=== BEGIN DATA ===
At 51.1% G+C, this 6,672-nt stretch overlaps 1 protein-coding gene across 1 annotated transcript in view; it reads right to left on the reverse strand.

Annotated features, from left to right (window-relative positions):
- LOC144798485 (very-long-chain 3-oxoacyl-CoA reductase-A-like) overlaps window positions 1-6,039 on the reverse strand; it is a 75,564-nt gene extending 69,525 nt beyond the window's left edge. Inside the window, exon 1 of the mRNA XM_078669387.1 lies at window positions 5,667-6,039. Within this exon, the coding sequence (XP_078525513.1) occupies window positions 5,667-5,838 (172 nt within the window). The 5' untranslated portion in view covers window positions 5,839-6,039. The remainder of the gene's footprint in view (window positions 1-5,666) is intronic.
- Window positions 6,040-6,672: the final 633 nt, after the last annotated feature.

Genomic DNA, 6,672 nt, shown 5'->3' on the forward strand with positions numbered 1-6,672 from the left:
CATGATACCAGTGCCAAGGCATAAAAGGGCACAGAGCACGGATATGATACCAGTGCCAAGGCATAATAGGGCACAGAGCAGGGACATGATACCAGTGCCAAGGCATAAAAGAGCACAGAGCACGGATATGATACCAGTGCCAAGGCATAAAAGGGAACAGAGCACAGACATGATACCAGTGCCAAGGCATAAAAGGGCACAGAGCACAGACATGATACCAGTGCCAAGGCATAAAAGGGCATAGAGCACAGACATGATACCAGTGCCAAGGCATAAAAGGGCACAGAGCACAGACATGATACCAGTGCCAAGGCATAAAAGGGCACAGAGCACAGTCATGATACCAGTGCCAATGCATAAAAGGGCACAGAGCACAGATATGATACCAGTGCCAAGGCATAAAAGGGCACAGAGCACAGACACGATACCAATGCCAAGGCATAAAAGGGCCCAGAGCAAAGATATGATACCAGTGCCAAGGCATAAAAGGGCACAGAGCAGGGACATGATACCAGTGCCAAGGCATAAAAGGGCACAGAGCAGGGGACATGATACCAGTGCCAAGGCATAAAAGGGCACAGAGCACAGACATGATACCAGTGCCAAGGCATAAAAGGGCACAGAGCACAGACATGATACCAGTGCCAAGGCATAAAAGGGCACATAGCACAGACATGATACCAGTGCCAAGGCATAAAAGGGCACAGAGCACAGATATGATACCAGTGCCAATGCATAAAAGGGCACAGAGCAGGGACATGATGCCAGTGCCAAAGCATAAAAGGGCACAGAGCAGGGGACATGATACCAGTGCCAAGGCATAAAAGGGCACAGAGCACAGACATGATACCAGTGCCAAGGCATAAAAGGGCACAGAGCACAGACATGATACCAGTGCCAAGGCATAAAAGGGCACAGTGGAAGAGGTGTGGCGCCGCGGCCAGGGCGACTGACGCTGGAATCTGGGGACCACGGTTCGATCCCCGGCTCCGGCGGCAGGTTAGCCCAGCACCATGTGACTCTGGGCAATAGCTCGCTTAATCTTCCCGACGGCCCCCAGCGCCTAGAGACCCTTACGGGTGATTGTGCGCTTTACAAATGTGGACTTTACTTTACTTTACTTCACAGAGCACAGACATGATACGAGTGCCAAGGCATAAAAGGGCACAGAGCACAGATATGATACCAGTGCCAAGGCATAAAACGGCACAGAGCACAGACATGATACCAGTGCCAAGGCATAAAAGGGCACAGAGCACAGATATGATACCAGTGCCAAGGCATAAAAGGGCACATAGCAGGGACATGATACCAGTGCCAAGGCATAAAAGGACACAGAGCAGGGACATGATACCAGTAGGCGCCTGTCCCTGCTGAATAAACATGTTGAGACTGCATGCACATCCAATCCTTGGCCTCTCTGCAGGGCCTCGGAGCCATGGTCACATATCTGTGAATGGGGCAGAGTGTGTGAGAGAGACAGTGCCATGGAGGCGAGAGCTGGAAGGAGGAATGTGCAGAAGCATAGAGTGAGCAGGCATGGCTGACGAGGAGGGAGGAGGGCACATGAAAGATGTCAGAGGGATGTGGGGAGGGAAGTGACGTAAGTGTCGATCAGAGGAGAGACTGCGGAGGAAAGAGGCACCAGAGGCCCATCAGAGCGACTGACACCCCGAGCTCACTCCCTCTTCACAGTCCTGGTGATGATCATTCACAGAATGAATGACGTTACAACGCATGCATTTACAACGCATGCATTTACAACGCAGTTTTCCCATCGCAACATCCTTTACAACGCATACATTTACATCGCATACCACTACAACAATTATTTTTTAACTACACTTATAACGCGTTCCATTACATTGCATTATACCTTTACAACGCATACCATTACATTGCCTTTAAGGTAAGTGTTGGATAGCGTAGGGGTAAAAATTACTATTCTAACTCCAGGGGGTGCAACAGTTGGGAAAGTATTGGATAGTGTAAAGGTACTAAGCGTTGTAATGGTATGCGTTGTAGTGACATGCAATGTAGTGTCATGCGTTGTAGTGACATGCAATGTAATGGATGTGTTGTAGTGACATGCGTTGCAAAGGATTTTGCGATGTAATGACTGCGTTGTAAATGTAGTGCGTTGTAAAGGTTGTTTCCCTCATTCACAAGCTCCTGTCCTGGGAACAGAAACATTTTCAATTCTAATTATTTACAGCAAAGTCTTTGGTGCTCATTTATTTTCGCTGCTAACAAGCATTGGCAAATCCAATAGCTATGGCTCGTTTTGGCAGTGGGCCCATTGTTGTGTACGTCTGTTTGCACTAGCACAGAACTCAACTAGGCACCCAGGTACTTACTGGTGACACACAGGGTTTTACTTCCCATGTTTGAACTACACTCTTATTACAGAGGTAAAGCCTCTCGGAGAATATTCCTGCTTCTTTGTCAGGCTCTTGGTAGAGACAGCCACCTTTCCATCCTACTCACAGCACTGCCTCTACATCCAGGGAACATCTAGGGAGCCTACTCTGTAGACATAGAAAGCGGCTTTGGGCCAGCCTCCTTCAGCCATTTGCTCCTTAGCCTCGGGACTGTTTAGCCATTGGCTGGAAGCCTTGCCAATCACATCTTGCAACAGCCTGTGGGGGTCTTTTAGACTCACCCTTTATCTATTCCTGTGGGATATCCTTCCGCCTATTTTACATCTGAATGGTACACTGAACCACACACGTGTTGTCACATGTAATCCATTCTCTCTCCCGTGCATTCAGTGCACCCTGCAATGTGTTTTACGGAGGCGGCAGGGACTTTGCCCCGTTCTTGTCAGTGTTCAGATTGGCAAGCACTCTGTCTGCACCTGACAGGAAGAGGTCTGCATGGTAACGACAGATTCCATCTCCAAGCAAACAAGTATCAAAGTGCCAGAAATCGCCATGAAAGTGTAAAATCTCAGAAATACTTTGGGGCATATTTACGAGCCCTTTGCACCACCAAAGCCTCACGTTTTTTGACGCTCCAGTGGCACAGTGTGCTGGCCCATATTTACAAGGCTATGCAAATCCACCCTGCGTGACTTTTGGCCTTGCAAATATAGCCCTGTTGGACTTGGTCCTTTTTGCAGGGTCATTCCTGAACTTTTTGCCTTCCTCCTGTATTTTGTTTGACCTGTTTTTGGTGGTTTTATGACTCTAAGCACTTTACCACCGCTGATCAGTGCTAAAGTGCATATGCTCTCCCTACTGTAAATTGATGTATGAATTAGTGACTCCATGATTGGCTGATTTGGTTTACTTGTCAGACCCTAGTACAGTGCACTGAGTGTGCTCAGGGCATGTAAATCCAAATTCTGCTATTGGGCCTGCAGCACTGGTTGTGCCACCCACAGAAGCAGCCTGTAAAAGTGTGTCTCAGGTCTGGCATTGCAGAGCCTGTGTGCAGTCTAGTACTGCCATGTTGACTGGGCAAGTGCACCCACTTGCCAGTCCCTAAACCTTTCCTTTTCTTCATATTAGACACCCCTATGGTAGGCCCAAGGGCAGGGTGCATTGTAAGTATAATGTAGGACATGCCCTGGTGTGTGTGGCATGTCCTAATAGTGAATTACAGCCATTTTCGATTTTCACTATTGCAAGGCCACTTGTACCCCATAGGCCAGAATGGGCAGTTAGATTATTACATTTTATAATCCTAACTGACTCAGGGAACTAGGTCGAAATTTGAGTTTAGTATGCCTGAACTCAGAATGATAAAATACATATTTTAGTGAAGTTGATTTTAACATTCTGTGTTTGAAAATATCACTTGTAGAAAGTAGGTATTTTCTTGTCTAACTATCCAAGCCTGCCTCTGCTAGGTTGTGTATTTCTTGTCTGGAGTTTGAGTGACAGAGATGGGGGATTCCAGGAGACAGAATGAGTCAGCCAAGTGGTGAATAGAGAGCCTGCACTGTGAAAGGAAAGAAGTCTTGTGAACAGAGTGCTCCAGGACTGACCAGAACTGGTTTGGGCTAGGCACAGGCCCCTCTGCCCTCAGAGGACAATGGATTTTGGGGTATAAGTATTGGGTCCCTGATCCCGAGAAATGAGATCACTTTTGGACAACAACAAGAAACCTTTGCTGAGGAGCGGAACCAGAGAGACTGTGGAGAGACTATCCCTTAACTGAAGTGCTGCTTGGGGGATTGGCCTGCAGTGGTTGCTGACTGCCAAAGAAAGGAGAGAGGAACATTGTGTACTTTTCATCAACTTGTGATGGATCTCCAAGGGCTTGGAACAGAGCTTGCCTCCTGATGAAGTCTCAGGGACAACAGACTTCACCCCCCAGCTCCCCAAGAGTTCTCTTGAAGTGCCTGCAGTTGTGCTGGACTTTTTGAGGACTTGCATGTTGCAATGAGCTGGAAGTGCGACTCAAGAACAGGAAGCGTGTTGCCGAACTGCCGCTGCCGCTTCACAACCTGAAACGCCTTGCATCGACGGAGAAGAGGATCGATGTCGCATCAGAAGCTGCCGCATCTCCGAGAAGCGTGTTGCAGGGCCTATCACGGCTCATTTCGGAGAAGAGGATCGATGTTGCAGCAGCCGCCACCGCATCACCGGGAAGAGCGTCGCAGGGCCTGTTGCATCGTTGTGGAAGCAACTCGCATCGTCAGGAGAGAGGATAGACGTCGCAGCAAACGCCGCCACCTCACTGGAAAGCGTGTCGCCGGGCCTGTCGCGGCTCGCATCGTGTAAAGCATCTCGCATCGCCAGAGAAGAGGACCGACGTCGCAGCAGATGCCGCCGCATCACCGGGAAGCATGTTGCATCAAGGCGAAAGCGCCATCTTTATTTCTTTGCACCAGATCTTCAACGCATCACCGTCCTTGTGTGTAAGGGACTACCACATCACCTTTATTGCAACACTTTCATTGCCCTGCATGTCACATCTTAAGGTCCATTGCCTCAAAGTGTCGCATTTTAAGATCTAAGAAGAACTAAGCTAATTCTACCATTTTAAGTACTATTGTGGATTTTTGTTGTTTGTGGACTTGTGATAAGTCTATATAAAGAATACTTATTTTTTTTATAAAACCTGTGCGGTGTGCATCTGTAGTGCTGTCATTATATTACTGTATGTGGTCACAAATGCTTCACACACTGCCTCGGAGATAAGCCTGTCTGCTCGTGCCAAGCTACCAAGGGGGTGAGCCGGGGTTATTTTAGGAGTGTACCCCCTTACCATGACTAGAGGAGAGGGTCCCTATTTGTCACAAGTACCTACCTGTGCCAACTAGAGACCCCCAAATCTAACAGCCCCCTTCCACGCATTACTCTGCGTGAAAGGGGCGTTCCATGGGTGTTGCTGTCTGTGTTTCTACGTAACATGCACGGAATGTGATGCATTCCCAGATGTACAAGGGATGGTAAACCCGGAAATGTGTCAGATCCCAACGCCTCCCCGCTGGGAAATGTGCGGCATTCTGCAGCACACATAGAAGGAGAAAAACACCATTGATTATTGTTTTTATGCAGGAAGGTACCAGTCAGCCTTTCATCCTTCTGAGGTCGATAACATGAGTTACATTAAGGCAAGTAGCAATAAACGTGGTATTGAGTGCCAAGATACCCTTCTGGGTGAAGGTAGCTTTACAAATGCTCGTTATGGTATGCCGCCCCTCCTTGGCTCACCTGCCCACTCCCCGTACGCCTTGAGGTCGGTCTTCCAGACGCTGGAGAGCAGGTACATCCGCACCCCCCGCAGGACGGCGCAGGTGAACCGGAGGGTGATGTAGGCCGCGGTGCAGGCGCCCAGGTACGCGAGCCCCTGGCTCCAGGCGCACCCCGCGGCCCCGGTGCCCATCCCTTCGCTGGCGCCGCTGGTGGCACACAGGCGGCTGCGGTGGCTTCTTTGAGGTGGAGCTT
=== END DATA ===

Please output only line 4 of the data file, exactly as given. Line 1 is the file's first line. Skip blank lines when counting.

- Window positions 6,040-6,672: the final 633 nt, after the last annotated feature.